the Feral Wolf Twins Go To the Country
chapter 6: Grackle!
by Justice H. Baldenbrach May 19, 2003
(as read to eli in a monotone voice by his robot babysitter)
After a while the little party arrived at Franklin Allgemeine Zeitung's squat white farmhouse in a little clearing at the edge of the swamp; but there was no time for rest or sup, as the wise farmer set the Feral Wolf Twins to work straightaway in his fields, for, as he explained, "that is the country way."
He showed the ape-children how to dig a rude trench in the soil with their hands, and fill it with the powdery spores that would soon grow into fine stands of twigs, nuts, and moss; "but do not inhale the spores directly into your lungs," he cautioned, "for they would soon sprout in your bloodstream and turn your skin to jelly. It is a sight to see, ha! Ha!"
"Oh, Papa," cried little Sigmundt, "might I please stay here and help the Feral Wolf Twins dig their trenches?"
Enid remarked that she believed her son was far too sickly for "the work of the field;" but the pale, twitching child looked so piteously disappointed that Franklin Allgemeine Zeitung finally agreed that he might stay, and even provided a small spoon to assist with his labors.
"I shall return to collect you well after dark," concluded the farmer. Then the big black carriage rolled away, its passengers laughing merrily.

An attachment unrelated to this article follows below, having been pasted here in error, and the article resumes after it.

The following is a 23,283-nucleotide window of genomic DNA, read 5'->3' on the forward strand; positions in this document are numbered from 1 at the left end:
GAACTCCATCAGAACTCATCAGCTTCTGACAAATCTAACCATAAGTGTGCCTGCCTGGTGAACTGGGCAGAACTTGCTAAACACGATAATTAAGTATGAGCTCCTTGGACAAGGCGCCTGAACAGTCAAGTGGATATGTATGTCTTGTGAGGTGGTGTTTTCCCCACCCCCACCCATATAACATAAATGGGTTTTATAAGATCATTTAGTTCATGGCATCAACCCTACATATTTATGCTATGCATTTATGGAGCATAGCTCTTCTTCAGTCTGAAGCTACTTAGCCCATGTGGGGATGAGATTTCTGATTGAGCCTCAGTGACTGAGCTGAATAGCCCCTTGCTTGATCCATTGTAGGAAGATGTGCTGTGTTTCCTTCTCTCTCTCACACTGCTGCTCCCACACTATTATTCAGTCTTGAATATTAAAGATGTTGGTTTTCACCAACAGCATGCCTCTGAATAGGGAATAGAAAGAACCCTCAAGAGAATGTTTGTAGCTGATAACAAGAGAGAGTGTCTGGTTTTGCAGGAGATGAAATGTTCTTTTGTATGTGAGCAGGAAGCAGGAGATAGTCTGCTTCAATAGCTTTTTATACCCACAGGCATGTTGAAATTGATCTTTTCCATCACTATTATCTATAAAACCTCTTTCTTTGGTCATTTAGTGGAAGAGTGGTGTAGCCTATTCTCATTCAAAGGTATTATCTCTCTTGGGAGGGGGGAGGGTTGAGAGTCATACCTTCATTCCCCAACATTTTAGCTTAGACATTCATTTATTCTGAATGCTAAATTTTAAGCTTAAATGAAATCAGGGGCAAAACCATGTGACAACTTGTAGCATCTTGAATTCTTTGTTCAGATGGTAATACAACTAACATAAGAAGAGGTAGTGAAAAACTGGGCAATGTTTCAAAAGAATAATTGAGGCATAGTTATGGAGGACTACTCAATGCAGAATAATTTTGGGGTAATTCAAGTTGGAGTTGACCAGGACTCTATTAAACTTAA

At the edge of the twig, nut, and moss field was a strange little grassy hill, perhaps four feet high. After Dickie, Eleanor, and Sigmundt had dug trenches for a while, there was a small explosion, like the crack of a cannon; the earth shook for a moment, and an odd plume of sulphurous smoke billowed from the crest of the hill, which Sigmundt referred to as "Old Smokey."
"No-one knows why it does that," he explained in a hushed voice. The Feral Wolf Twins smiled, and waved.
By and by the sun sank below Old Smokey's crest. Hours passed, and as the stars came out above the twig, nut, and moss field, Dickie and Eleanor tucked their bleeding fingers beneath their heads and collapsed into exhausted slumber.
Minutes later they snapped awake. Someone was calling faintly for help! Was it a dream? No! Eleanor saw, some ten feet away, that a grackle had seized little Sigmundt by his hair and was hopping away with him into the swamp.
Her fangs bared, she lunged for the bird; but clever Dickie still remembered the Howl of Distress from his life with the wolves in the Black Forest, and barked his mournful plea out to the echoing skies above. It was instantly answered by a great shaggy bear, which lumbered out of the shadows wearing trousers and a hat. The bear inhaled the grackle into his cavernous maw, burped slightly, and shambled away back into the night. Happily, the adventure was concluded with no more harm to little Sigmundt than the loss of a swath of his scalp, which gave him a jaunty, amusing appearance.
Shortly thereafter, at around two o'clock in the morning, a small carriage drawn by a goat arrived to take the laborers back to the Von Kanker farm. As he rode home over the bumpy path, Dickie reflected that their trousered helper was less likely to have been a bear than a large, hairy ho-bo; but since he still knew no human tongue, he could not relate this thought to his sister, who sat beside him. Nevertheless, he secretly resolved to steal away one night into the swamp to find the ho-bo and thank him for his help in averting an almost certain disaster between little Sigmundt and the wily grackle.
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